A never-before-displayed wartime radio, secret index cards and a map plotting the course of a German U-boat are just some of the items on display in a new exhibition at Bletchley Park, in Milton Keynes. The epicentre of World War Two codebreaking and the British wartime signals intelligence hub, now an independent museum and heritage site, is proud to be the first venue to host Never Alone: What Happens When Everything is Connected? based on an exhibition created by the National Science and Media Museum, part of the Science Museum Group.
This topical exhibition, open now until 2 February 2021, explores trends and issues around the Internet of Things – an ever-increasing network of internet-connected devices which now outnumber people living on earth. Drawing on the parallels with Bletchley Park’s wartime surveillance of enemy personnel and operations, and exploitation of information at scale, visitors will be invited to explore questions around security and privacy by examining wartime archive materials alongside modern smart object.
The exhibition in Hut 12 looks at four subject areas – objects that relate to tracking, surveillance and smart homes, and a final section on bias exploring the ways devices can reflect the human values of their programmers and developers. Contemporary items like an Amazon Echo Dot, internet-connected toys (including the My Friend Cayla doll, which appeared in many ‘toy of the year’ lists on release in 2015/16 but was subsequently banned in Germany due to concerns over privacy and safety), are displayed alongside a wartime radio and template forms used by World War Two intercept stations to track enemy movements, and index cards logging information about key enemy personnel.
Visitors to the exhibition are also encouraged to answer some timely questions on the use of personal data, voting if it is ok for biological and medical information to be tracked, a topic that is particularly poignant given the current pandemic.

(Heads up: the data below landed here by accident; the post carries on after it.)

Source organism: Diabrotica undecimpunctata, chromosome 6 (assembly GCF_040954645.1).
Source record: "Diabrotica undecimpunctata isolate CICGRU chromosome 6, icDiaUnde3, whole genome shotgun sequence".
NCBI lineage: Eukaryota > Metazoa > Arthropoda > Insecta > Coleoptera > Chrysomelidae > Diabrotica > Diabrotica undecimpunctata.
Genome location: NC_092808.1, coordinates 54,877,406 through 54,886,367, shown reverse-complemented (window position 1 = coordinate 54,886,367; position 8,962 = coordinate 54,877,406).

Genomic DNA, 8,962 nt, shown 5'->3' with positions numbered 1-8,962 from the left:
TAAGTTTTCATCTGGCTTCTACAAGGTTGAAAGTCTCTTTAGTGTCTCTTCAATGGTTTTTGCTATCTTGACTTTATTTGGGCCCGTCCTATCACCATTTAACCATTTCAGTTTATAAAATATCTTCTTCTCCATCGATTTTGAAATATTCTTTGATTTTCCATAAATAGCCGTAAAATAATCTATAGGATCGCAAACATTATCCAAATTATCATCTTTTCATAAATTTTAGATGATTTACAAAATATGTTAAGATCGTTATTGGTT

Erica Munro, Exhibition Manager at Bletchley Park said: ‘Recent events have shown just how big an impact technology has on our lives, and that the collection and exploitation of data is still an ever-more relevant topic in the twenty-first century. Handling intercepted information at scale and exploiting it was key to the wartime work at Bletchley Park, and we are excited to be hosting this exhibition, looking at the impact internet-connected items have on our lives today. The exhibition considers the positive improvements these devices can make to our lives, as well as encouraging visitors to question how our personal data is used, and how the connected world should be managed.’
Alice Parsons, Interpretation Manager at the National Science and Media Museum said: ‘Never Alone is an urgent look at how internet surveillance and connectivity is changing how we live, work and play, and it just as pressing now as when it was first developed. To have the exhibition at Bletchley Park, an iconic location for security and surveillance, is a perfect fit for the exhibition. We’re so excited that unique objects from the Bletchley Park collection are being used to further explore these burning questions and continue the conversation.’
Never Alone is open now until 2 February 2021. Entry to the exhibition is included with a general admission ticket which gives visitors unlimited free returns for twelve months (pre-booking essential.) Under 12s visit for free (must be accompanied by an adult).